Strategy Gaps Need To Be Plugged at 118th Strategy RoundtableForEntrepreneurs
During today’s roundtable, we worked with four entrepreneurs.
First, Bob Sacco from El Dorado Hills, California, and David Wolkin, pitched QuickAirLink.com, a visual search engine for air travel that directs travellers to the airline sites for actual bookings. In an intensely crowded market, QuickAirLink aims to differentiate itself by handing over most of the complexity of handling customer service to the airlines and offering them a steep discount in customer acquisition charges that they currently pay to sites like Expedia, Orbitz and Kayak.
QuickAirLink presents itself as an easy to use site and places itself well over Kayak in terms of usability. I have looked at the interface and do not find it easy to use at all. It is missing the most important element of usability – price comparison – putting Kayak way above it in terms of search value. QuickAirLink expects the traveler to do the price comparison by hand, by visiting various sites. I just don’t see why that is a compelling value proposition.
We also discussed customer acquisition models, and I found Bob’s comments about white-labeling their solution to other sites reasonable if, indeed, he can pull it off.
Finally, there are assumptions in this company that airlines are operationally equipped to integrate with QuickAirLink’s backend data needs, which are yet to be validated.
While Kayak’s head-to-head competitive scenario with Google does open up flanks of vulnerability, I am not convinced that QuickAirLink has thought through its business fully as yet. There are a lot of open questions still to be figured out.
Next, Krassimir Kostadinov from Luxembourg pitched UniversalOwner.com, a software-as-a-service solution for portfolio risk management for financial institutions. The company is very early stage and competitive positioning, segmentation, TAM, pricing, go-to-market – all aspects are still open. The founder has solid experience in the domain of financial risk but will need to learn the mechanics of how to build a business.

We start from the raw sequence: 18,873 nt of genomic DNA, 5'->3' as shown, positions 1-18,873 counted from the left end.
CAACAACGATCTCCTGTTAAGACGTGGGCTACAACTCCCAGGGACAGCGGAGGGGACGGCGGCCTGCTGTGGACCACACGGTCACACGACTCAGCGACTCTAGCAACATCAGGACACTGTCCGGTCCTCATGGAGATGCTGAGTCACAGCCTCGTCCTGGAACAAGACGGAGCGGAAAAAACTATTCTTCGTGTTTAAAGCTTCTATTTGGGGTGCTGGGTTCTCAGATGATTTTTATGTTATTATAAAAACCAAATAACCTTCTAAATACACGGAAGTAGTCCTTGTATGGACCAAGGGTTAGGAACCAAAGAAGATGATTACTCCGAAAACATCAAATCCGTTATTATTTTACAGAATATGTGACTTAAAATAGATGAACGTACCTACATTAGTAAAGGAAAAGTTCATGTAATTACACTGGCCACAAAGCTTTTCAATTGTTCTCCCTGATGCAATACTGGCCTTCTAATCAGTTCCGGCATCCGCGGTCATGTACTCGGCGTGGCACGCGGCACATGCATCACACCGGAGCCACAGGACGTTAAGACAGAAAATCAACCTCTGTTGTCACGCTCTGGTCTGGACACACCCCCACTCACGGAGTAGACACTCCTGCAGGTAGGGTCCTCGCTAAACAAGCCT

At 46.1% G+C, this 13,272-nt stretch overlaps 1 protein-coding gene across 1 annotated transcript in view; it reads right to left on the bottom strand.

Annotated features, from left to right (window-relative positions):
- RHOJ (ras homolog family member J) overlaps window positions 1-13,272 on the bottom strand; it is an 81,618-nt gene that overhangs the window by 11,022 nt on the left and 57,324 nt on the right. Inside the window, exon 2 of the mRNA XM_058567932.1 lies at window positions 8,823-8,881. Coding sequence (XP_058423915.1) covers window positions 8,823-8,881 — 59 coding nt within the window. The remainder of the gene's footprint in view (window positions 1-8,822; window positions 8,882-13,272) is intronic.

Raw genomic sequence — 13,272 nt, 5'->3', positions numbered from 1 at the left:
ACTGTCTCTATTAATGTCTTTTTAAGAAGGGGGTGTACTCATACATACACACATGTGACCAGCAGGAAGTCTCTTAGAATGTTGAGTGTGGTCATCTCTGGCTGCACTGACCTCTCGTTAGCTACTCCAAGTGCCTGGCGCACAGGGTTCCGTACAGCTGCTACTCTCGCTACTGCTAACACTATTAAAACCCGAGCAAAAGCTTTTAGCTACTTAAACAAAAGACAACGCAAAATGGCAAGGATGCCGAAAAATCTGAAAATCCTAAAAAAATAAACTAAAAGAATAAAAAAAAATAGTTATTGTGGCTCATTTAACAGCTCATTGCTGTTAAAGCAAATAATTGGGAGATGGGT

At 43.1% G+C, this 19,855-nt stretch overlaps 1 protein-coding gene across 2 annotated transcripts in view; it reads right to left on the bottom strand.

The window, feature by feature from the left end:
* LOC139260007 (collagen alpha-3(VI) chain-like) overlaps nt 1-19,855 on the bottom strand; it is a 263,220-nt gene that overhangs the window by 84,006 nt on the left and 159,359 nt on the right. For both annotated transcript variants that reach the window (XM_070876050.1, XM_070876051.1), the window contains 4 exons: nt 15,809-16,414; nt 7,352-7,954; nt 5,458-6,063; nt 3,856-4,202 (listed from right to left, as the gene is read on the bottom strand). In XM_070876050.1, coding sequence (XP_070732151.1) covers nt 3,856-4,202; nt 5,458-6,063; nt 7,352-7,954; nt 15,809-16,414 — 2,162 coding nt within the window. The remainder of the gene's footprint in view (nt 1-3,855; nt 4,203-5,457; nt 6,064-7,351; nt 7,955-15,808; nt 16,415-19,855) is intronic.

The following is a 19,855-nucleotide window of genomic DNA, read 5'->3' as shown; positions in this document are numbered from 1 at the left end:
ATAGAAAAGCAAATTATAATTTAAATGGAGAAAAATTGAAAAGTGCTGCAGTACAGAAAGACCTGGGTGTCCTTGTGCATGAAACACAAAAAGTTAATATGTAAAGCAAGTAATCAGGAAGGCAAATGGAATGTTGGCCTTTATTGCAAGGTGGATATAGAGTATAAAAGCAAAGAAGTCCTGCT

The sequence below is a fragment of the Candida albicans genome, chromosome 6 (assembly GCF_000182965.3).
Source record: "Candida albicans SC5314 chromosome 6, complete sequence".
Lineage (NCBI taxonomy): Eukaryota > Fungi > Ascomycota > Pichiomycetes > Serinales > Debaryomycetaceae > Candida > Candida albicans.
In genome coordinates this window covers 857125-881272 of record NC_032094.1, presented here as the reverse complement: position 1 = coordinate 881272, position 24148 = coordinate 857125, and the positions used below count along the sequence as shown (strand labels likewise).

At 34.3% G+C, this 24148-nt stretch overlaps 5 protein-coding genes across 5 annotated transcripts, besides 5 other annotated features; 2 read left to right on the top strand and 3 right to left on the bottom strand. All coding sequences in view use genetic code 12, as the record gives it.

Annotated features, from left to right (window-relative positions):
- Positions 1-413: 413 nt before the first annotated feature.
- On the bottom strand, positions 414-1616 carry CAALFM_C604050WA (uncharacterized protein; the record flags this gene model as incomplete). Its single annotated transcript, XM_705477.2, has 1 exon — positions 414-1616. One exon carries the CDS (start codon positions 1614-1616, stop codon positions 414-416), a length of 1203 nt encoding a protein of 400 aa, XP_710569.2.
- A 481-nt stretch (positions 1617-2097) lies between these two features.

Then Riyaad Seecharan from Miami, Florida, pitched Ayumma, an interesting concept of creating a marketing platform for building mobile and social apps and then creating ongoing engagement with the consumer through that app. For example, a wine merchant could create a mobile wine store app and then send invitations to wine tastings and other special promotions through the app.
Riyaad had some competitors outlined, but in terms of his go-to-market, a much more thought through segmentation exercise will need to be conducted. For instance, if he goes after the mobile store segment, then he will run up against DYI e-commerce storefront vendors like Moonfruit who offer mobile and social stores.
Finally, Nagaraja Gundappa from Bangalore, India, pitched ACE – Akshaya Centre of Excellence, a project management training concept. In India, there is a significant need for training project managers, and Nagaraja has specific experience in this domain. However, his proposed pricing structure of $1,000 for a 1-day session with unlimited attendees seems low-balling the value proposition. I also felt that the competitive analysis was inadequate. There are many other players offering project management training in India. Lastly, the scalability questions are considerable. There are numerous strategic gaps in the business plan of ACE that need to be plugged before the company launches.
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